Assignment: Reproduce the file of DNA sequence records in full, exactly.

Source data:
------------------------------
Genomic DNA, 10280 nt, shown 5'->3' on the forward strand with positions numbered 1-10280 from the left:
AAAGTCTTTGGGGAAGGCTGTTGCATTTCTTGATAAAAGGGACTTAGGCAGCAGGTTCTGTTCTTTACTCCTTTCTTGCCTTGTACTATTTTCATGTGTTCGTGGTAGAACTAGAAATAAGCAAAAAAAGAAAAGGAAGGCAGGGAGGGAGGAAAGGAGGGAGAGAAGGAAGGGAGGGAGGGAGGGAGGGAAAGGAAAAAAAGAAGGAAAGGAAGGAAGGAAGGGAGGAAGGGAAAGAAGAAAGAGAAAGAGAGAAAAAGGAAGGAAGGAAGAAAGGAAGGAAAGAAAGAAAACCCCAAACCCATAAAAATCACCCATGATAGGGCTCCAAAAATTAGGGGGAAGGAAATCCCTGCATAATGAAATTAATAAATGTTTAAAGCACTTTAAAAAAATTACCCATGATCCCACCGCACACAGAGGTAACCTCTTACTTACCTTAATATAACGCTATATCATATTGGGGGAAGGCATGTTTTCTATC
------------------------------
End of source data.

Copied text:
Genomic DNA, 10280 nt, shown 5'->3' on the forward strand with positions numbered 1-10280 from the left:
AAAGTCTTTGGGGAAGGCTGTTGCATTTCTTGATAAAAGGGACTTAGGCAGCAGGTTCTGTTCTTTACTCCTTTCTTGCCTTGTACTATTTTCATGTGTTCGTGGTAGAACTAGAAATAAGCAAAAAAAGAAAAGGAAGGCAGGGAGGGAGGAAAGGAGGGAGAGAAGGAAGGGAGGGAGGGAGGGAGGGAAAGGAAAAAAAGAAGGAAAGGAAGGAAGGAAGGGAGGAAGGGAAAGAAGAAAGAGAAAGAGAGAAAAAGGAAGGAAGGAAGAAAGGAAGGAAAGAAAGAAAACCCCAAACCCATAAAAATCACCCATGATAGGGCTCCAAAAATTAGGGGGAAGGAAATCCCTGCATAATGAAATTAATAAATGTTTAAAGCACTTTAAAAAAATTACCCATGATCCCACCGCACACAGAGGTAACCTCTTACTTACCTTAATATAACGCTATATCATATTGGGGGAAGGCATGTTTTCTATC